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Integrated structural, functional and genomic studies of bacterial transcriptomes: model systems, pathogens, small RNAs, deep sequencing, transcriptional regulation, antibiotic production and mRNA degradation

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  • Full or part time
    Prof Mcdowall
  • Application Deadline
    Applications accepted all year round
  • Self-Funded PhD Students Only
    Self-Funded PhD Students Only

Project Description

While chromosomes are the molecules of inheritance, it is transcriptomes that represent the functional status of organisms with regard to their stage of development, nutrition, health and environment. An inappropriate or incomplete transcriptome is deleterious to an organism’s growth and survival and as a consequence is continually being checked, modulated and degraded and being refreshed by programmes of transcription.

Our laboratory studies the regulation of gene expression at the level of transcription initiation and mRNA degradation and uses bacteria as model systems. The findings and principles being uncovered extend to homologous and analogous system respectively in eukaryotes. The contexts for our studies are the control of antibiotic production by Streptomyces, structure-function studies of the E. coli degradosome and its components, small RNA biology, and the growth and survival of bacteria of clinical importance.

Training is provided in microbiological and molecular techniques and extends through genomic approaches such as proteomics, deep RNA sequencing and chromatin immunoprecipitation to structure-function studies and chemical biology. Much of our work is done in collaboration, expanding the scope of projects and the research experience.

The laboratory (http://www.astbury.leeds.ac.uk/people/staff/staffpage.php?StaffID=KMcD) has a track record of producing PhD students with multiple publications (see Clarke JE, Romero A. D, Jourdan SS and Stead JA) and skills that have been transferred to research areas as diverse as cancer biology and molecular virology. Postgraduate students from a number of countries including Egypt, Spain, Germany, Mexico, Taiwan, Holland, and China have been supported.

The laboratory has grant funding and access to technical expertise and a number of world-class facilities that for example support imaging, biophysical techniques such as SPR and AUC, and robotic selections.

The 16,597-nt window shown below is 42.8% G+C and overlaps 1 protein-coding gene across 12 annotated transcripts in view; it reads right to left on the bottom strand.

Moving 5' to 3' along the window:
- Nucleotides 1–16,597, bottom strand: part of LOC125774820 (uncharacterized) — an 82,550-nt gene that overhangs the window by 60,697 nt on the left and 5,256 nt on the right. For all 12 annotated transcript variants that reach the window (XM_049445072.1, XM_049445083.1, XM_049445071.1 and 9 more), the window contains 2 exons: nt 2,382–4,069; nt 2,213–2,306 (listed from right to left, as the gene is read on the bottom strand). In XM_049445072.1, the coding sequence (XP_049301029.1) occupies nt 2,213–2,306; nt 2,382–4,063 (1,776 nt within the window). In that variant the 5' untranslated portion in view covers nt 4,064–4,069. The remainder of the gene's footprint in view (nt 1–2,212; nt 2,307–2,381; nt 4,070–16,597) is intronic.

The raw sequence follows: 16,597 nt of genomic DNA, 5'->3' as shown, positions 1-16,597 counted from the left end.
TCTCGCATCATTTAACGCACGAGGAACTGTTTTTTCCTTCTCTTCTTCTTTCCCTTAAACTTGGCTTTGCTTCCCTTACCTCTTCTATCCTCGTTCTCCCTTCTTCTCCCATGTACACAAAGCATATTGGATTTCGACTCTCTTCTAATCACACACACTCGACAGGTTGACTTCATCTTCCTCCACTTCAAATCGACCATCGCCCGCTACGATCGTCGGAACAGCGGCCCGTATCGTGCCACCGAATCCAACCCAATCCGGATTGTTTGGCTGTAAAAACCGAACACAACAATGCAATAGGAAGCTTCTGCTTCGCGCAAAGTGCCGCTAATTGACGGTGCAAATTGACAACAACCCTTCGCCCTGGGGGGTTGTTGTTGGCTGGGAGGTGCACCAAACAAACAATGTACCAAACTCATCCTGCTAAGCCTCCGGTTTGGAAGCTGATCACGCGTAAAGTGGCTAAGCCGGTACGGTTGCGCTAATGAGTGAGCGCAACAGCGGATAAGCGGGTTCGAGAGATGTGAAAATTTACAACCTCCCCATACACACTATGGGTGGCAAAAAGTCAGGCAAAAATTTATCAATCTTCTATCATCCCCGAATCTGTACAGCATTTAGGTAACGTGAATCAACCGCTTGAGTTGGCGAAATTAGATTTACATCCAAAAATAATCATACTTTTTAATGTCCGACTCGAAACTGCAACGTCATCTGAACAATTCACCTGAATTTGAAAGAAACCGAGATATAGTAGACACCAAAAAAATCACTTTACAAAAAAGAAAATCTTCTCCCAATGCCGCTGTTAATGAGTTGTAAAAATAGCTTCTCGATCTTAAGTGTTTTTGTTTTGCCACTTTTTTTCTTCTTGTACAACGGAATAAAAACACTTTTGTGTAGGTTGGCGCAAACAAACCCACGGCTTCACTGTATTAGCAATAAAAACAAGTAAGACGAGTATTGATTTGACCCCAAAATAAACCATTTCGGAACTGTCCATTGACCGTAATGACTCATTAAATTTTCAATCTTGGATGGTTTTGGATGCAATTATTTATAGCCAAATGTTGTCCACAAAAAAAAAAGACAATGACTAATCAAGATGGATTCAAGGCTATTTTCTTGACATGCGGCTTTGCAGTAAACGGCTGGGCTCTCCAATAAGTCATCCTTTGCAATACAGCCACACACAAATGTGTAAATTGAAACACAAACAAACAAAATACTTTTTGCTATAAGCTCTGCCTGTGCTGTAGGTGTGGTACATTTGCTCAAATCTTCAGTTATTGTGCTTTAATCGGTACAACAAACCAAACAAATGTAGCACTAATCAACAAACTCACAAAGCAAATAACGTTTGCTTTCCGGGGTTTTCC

If interested in the above project area (see http://www.astbury.leeds.ac.uk/join/phd.php), you should contact Dr. Kenneth McDowall as soon as possible ([email protected]; 44-(0)113-343 3109).

International students can be funded via the Wellcome scheme or an ORS award, while UK and EU students can be funded via the Wellcome scheme and the BBSRC (see http://www.astbury.leeds.ac.uk/join/phd.php).

Funding Notes

International students with funding are currently hosted by the laboratory. Students with self-funding will be considered.

References

A comparison of key aspects of gene regulation in Streptomyces coelicolor and Escherichia coli using nucleotide-resolution transcription maps produced in parallel by global and differential RNA sequencing. (2014). Romero DA et al. Mol Microbiol. 2014 Sep 30. doi: 10.1111/mmi.12810.

Direct entry by RNase E is a major pathway for the degradation and processing of RNA in Escherichia coli (2015).
Clarke JE et al. Nucleic Acids Res. 2015 Feb 1;42(18):11733-51. doi: 10.1093/nar/gku808.

Adjacent single-stranded regions mediate processing of tRNA precursors by RNase E direct entry (2014).
Kime L, Clarke JE et al. Nucleic Acids Res. 2014 Apr;42(7):4577-89. doi: 10.1093/nar/gkt1403.

The regulation of the secondary metabolism of Streptomyces: new links and experimental advances (2011). van Wezel GP, McDowall KJ. Nat Prod Rep. 2011 Jul;28(7):1311-33. doi: 10.1039/c1np00003a

Kime L, Jourdan SS, Stead JA, et al. (2010). Rapid cleavage of RNA by RNase E in the absence of 5' monophosphate stimulation. Mol. Microbiol. 76: 590-604.

Nothaft H et al. (2010). The permease gene nagE2 is the key to N-acetylglucosamine sensing and utilization in Streptomyces coelicolor and is subject to multi-level control. Mol. Microbiol. 75: 1133-1144.

Carpousis AJ, Luisi BF, McDowall KJ (2009) Endonucleolytic Initiation of mRNA Decay in Escherichia coli. Prog. Mol. Biol. Transl. Sci. 85: 91-135.

Resch A, Afonyushkin T, Lombo TB, et al. (2008) Translational activation by the noncoding RNA DsrA involves alternative RNase III processing in the rpoS 5 '-leader. RNA 14: 454-459.

Stead JA, McDowall KJ (2007) Two-dimensional gel electrophoresis for identifying proteins that bind DNA or RNA. Nature Protocols 2: 1839-1848.

Jourdan SS, McDowall KJ (2008) Sensing of 5 ' monophosphate by Escherichia coli RNase G can significantly enhance association with RNA and stimulate the decay of functional mRNA transcripts in vivo. Mol. Microbiol. 67: 102-115.

Callaghan AJ, Marcaida MJ, Stead JA, McDowall KJ, Scott WG, Luisi BF. (2005) Structure of Escherichia coli RNase E catalytic domain and implications for RNA turnover. Nature. 437:1187-91.

Uguru GC, Stephens KE, Stead JA, Towle JE, Baumberg S, McDowall KJ. (2005) Transcriptional activation of the pathway-specific regulator of the actinorhodin biosynthetic genes in Streptomyces coelicolor. Mol Microbiol. 58:131-50.

How good is research at University of Leeds in Biological Sciences?

FTE Category A staff submitted: 60.90

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